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I think it would make sense to mark apps which have a Paywall or Partial Paywall transparently for users. But it’s not really an Anti-Feature in my opinion.

(Don’t get me wrong, personally I dislike paywalls a great deal, but I’m trying to be objective here. Not all devs have the privilege to give their work away gratis. If this is what it takes for them to make a living we can’t change that either. I think it’s still okay to give them a platform here, after all they decided to provide a free software client, which is a step in the right direction. For non-tech savvy users this probably is a good thing too. A streamlined consumer experience by definition requires no knowledge about protocols, hosting, etc. and I think F-Droid should also have something to offer to those people.)

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The free license is not meant as free as in beer, but as free as in speach. So having to pay for some features is in no way contrary to the license.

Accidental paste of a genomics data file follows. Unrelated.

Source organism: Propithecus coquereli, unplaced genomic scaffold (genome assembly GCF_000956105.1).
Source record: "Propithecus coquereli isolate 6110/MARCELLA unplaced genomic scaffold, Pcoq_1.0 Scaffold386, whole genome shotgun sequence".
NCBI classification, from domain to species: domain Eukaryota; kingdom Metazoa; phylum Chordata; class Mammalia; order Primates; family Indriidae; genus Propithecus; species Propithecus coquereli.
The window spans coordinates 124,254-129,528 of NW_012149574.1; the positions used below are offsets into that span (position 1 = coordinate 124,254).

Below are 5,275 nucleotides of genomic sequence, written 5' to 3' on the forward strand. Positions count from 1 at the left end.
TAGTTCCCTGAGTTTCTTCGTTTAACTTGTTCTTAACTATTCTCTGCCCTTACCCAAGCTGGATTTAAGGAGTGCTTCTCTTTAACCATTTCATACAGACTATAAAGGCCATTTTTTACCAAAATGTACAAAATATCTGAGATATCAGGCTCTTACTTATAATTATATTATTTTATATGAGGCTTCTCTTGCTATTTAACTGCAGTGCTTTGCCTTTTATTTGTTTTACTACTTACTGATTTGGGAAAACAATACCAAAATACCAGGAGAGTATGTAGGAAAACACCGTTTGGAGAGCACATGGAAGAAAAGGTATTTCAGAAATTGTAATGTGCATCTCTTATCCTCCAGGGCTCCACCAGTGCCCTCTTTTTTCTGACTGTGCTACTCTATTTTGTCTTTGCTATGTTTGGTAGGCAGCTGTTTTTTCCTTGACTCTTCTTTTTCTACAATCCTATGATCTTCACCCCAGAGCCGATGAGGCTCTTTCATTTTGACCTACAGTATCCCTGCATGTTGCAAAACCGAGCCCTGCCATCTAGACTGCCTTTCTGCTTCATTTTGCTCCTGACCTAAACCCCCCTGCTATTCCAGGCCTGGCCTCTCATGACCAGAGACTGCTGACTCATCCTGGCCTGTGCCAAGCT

Is there an anti-feature tag for nagware/begware? For example for apps that display nuisance dialogs until/unless you pay.

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Making/ maintaining an app costs a lot of time :slight_smile:


Money is a sensitive topic. The powers that be will go a long, long way (i.e. use logic acrobatics) to avoid tagging apps with nags or begs or premium features. It depends what your definition of Ads adds up to. :laughing:


It’s not even about money. It is more fundamentally about freedom and extortion. There needs to be a sensible policy for the following reasons:

  1. For example with Fair Email, it’s not fair (pun not intended) to see "promotes nonfree network services’ on free apps and allow apps to promote non free SOFTWARE. It’s not fair to label apps with NonFreeAdd tags for non free addons but allow apps to propose promote and ask you to replace the ENTIRE app with a nonfree version.